I’m a big proponent of the rights of authors to profit from the sale of their work, but I’m also a fan of the first-sale doctrine that lets me give away, lend or sell my copy of that work once I legally acquire it. So, while I am mindful that when I buy a used book (or borrow one) I’m not contributing to author royalties, I support used bookstores for several reasons:
- they make more books available to more people who are price-sensitive
- they are the only way to get books that are out of print
- sometimes, you find something interesting in a used book that you would never find in a new one: an inscription or notes, or a bookmark or some other ephemera
That last one, by the way, is something that future generations of digital book buyers will probably never know they’re missing. See my recent posts on Kindle-related stuff for more on ebooks and intellectual property. But it’s also worth noting that Google books, by scanning books, sometimes preserves this old stuff. Check out page 8 of Google’s scan of a 1905 edition of Wuthering Heights for a taste.
Anyway… I popped in to my local used book emporium, Rodney’s Bookstore, this week seeking a copy of Wuthering Heights for book club. (My desire to contribute to author royalties and publisher revenues diminishes with the deadness of the author.) I found three paperback copies in totally different editions and varying conditions, priced from $1.90 to $4.80.
One was a standard-issue trade paperback, part of some classic series. It was in very good condition and the most expensive of the lot.
Next up, a Kaplan SAT Score-Raising Classic edition, billed on the Harlequin Romance inspired cover as “The Classic Novel with 763 SAT Vocabulary Words Identified and Defined!” The definitions were on the facing page to the text, swelling this edition to over 600 pages. The bold SAT words might be a little distracting, but this one was well-proportioned and a relative bargain at $3.80.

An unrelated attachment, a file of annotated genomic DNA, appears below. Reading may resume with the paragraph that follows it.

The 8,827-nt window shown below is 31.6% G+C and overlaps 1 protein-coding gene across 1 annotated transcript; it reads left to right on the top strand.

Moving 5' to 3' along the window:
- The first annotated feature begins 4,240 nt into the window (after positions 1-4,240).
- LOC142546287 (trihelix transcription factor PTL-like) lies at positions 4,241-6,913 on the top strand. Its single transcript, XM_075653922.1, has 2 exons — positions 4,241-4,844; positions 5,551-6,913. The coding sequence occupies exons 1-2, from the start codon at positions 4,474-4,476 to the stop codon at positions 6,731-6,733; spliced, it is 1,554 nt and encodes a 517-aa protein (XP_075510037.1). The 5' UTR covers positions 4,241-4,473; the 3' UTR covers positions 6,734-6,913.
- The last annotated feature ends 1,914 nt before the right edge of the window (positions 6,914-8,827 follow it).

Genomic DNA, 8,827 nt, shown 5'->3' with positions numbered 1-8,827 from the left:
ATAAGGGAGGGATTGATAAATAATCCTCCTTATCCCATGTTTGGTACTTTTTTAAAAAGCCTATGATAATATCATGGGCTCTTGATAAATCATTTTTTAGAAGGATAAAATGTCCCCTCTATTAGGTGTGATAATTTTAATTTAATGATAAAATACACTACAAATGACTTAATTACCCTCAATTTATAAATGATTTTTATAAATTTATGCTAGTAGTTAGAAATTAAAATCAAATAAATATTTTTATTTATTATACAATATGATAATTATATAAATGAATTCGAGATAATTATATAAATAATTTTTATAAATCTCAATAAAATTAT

Finally, the highbrow edition. A St. Martin’s Press press trade paperback with a heavy paper cover, boasting the 1847 text and essays from “five contemporary critical perspectives” namely, psychoanalytic, feminist, deconstruction, Marxist, and cultural criticism. Wow. The downside, marked in pencil on the flyleaf, “$1.90 AS IS ROUGH” It was beat up, but appeared complete and had no highlighting or underlining, which are generally deal-breakers for me when buying a book.
Each edition certainly had its merits, but until I got my purchase home, I didn’t know the extent. Here’s something you probably won’t ever see in your Kindle.
PS I also bought the Kaplan edition, just for laughs, and just in case I need to look up a word. What does “Wuthering” mean anyway?